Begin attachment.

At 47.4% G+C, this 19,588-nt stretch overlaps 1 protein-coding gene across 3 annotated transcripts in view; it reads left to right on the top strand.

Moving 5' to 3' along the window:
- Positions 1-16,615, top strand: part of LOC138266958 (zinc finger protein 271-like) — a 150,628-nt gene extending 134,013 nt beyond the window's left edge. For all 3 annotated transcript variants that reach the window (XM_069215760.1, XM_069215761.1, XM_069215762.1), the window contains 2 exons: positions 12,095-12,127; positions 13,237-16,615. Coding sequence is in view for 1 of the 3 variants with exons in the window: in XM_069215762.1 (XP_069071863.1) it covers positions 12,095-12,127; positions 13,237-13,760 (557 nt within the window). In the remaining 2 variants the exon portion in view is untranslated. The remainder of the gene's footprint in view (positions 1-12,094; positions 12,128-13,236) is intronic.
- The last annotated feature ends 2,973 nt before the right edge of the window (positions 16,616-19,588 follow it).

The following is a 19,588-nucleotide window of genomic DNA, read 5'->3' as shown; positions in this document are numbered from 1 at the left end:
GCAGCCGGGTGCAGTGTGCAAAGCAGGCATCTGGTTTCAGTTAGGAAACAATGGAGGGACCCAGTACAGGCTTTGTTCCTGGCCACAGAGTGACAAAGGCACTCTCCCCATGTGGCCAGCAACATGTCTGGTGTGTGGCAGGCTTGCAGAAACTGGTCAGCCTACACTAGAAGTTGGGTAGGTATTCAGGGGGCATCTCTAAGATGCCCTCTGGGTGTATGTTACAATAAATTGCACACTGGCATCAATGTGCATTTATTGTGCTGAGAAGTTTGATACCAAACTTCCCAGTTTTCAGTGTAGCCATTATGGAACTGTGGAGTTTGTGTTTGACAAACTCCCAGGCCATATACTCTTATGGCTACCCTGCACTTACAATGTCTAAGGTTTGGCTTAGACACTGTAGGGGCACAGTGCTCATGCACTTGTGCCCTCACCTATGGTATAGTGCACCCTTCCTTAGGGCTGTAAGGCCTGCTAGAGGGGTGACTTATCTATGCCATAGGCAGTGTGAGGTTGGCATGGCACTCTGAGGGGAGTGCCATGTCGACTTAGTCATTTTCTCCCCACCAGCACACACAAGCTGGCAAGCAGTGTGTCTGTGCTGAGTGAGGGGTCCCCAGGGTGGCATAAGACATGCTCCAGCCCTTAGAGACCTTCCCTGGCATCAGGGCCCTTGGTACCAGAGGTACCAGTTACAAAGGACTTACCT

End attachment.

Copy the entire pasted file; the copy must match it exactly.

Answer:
At 47.4% G+C, this 19,588-nt stretch overlaps 1 protein-coding gene across 3 annotated transcripts in view; it reads left to right on the top strand.

Moving 5' to 3' along the window:
- Positions 1-16,615, top strand: part of LOC138266958 (zinc finger protein 271-like) — a 150,628-nt gene extending 134,013 nt beyond the window's left edge. For all 3 annotated transcript variants that reach the window (XM_069215760.1, XM_069215761.1, XM_069215762.1), the window contains 2 exons: positions 12,095-12,127; positions 13,237-16,615. Coding sequence is in view for 1 of the 3 variants with exons in the window: in XM_069215762.1 (XP_069071863.1) it covers positions 12,095-12,127; positions 13,237-13,760 (557 nt within the window). In the remaining 2 variants the exon portion in view is untranslated. The remainder of the gene's footprint in view (positions 1-12,094; positions 12,128-13,236) is intronic.
- The last annotated feature ends 2,973 nt before the right edge of the window (positions 16,616-19,588 follow it).

The following is a 19,588-nucleotide window of genomic DNA, read 5'->3' as shown; positions in this document are numbered from 1 at the left end:
GCAGCCGGGTGCAGTGTGCAAAGCAGGCATCTGGTTTCAGTTAGGAAACAATGGAGGGACCCAGTACAGGCTTTGTTCCTGGCCACAGAGTGACAAAGGCACTCTCCCCATGTGGCCAGCAACATGTCTGGTGTGTGGCAGGCTTGCAGAAACTGGTCAGCCTACACTAGAAGTTGGGTAGGTATTCAGGGGGCATCTCTAAGATGCCCTCTGGGTGTATGTTACAATAAATTGCACACTGGCATCAATGTGCATTTATTGTGCTGAGAAGTTTGATACCAAACTTCCCAGTTTTCAGTGTAGCCATTATGGAACTGTGGAGTTTGTGTTTGACAAACTCCCAGGCCATATACTCTTATGGCTACCCTGCACTTACAATGTCTAAGGTTTGGCTTAGACACTGTAGGGGCACAGTGCTCATGCACTTGTGCCCTCACCTATGGTATAGTGCACCCTTCCTTAGGGCTGTAAGGCCTGCTAGAGGGGTGACTTATCTATGCCATAGGCAGTGTGAGGTTGGCATGGCACTCTGAGGGGAGTGCCATGTCGACTTAGTCATTTTCTCCCCACCAGCACACACAAGCTGGCAAGCAGTGTGTCTGTGCTGAGTGAGGGGTCCCCAGGGTGGCATAAGACATGCTCCAGCCCTTAGAGACCTTCCCTGGCATCAGGGCCCTTGGTACCAGAGGTACCAGTTACAAAGGACTTACCT